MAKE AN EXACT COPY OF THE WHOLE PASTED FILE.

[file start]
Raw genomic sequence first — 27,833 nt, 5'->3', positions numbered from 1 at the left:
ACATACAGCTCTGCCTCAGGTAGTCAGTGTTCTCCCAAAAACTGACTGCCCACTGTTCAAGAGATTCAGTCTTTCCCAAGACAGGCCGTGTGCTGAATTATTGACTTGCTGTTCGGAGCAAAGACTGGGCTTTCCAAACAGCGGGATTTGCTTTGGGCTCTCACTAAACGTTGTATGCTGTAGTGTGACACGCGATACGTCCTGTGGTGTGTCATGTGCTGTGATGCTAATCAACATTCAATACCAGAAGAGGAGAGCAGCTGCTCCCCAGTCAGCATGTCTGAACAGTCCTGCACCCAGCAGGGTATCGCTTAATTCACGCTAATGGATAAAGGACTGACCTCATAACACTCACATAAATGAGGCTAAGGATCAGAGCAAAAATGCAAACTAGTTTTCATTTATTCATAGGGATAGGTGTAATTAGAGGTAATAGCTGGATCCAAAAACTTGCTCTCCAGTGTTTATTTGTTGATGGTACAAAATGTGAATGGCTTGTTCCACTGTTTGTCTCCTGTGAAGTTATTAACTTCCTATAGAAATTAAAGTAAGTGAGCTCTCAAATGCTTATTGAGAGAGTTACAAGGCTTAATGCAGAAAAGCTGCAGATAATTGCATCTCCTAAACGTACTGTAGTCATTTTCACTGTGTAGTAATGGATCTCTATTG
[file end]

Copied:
Raw genomic sequence first — 27,833 nt, 5'->3', positions numbered from 1 at the left:
ACATACAGCTCTGCCTCAGGTAGTCAGTGTTCTCCCAAAAACTGACTGCCCACTGTTCAAGAGATTCAGTCTTTCCCAAGACAGGCCGTGTGCTGAATTATTGACTTGCTGTTCGGAGCAAAGACTGGGCTTTCCAAACAGCGGGATTTGCTTTGGGCTCTCACTAAACGTTGTATGCTGTAGTGTGACACGCGATACGTCCTGTGGTGTGTCATGTGCTGTGATGCTAATCAACATTCAATACCAGAAGAGGAGAGCAGCTGCTCCCCAGTCAGCATGTCTGAACAGTCCTGCACCCAGCAGGGTATCGCTTAATTCACGCTAATGGATAAAGGACTGACCTCATAACACTCACATAAATGAGGCTAAGGATCAGAGCAAAAATGCAAACTAGTTTTCATTTATTCATAGGGATAGGTGTAATTAGAGGTAATAGCTGGATCCAAAAACTTGCTCTCCAGTGTTTATTTGTTGATGGTACAAAATGTGAATGGCTTGTTCCACTGTTTGTCTCCTGTGAAGTTATTAACTTCCTATAGAAATTAAAGTAAGTGAGCTCTCAAATGCTTATTGAGAGAGTTACAAGGCTTAATGCAGAAAAGCTGCAGATAATTGCATCTCCTAAACGTACTGTAGTCATTTTCACTGTGTAGTAATGGATCTCTATTG